Last updated on May 3rd, 2023 at 07:57 pm
We all know that workers are an integral part of our economy. They provide their labor to businesses in exchange for wages. In turn, companies use this labor to produce goods and services. Labor Day was first recognized in the 1800s. This is when labor activists pushed for a federal holiday to recognize workers’ contributions to America’s strength, prosperity, and well-being. Recognizing the labor force’s contribution to our society is now celebrated through Labor Day events.
During the Industrial Revolution in the United States, the average American worked for 12 hours a day, seven days a week, to survive financially. Even children aged 5 or 6 worked hard in mills, factories, and mines to earn wages. Labor unions grew more prominent and began organizing strikes and rallies to protest poor conditions. Moreover, their goal was to compel employers to renegotiate hours and pay as manufacturing increasingly supplanted agriculture as the wellspring of American employment.
The first Labor Day Events parade happened on September 5, 1882. This is when 10,000 workers took unpaid time off. They marched from City Hall to Union Square in New York City. Twelve years later, Congress finally legalized the holiday, bringing workers’ rights squarely into the public’s view.
Celebrating Labor Day Around The World
Labor Day Events are celebrated on May 1 in more than 160 countries. However, the holiday falls on the first Monday of September in the United States and Canada. In the UK and Ireland, it is the first Monday after May 1. It is the first or second Monday in March, May, and October in Australia, depending on the state’s fourth Monday in October in New Zealand.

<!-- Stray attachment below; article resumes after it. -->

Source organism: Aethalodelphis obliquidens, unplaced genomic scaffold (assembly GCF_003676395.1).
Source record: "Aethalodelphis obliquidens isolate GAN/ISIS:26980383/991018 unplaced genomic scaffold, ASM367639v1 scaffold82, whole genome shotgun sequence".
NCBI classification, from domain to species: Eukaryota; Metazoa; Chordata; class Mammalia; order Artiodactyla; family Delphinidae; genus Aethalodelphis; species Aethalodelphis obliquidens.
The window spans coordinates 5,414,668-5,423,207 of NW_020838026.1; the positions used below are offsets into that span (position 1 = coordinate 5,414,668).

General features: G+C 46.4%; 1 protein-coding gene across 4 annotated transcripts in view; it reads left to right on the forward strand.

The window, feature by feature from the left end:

The deep roots of Labor Day Events come from 130 years of the labor movement and its efforts to improve conditions across the globe. Some argue that it is just as relevant today to highlight the challenges workers still encounter. The celebration is often a day for parades, demonstrations, and sometimes riots in major cities worldwide. Protests can include women’s rights, immigrant working conditions, and the erosion of workers’ needs. These usually happen on May 1 and are often called May Day Protests.
May 1 And September Labor Day Celebrations
The demand for labor and trade unions started growing during the Industrial Revolution. In the 1850s, eight-hour movements worldwide aimed to reduce the working day from ten to eight hours. At its first meeting of Congress in 1886, the American Federation of Labor called for a general strike on May 1 to demand an eight-hour day. This culminated in what is known today as the Haymarket Riot. And during 1889, a European federation of socialist parties and trade unions designated May 1 as International Workers Day. To this day, May 1 has become the symbol for worker’s rights worldwide.
On the other hand, the first Labor Day celebration in the US was held on September 5, 1882, in New York. Congress passed the celebration as a federal holiday in 1894. The holiday now falls on the first Monday in September because many consider it a more politically neutral date. However, May Day protests are still common in the US.
Celebrating In The United Kingdom
May Day is a bank holiday in the UK and coincides with International Workers’ Day, also known as Labor Day.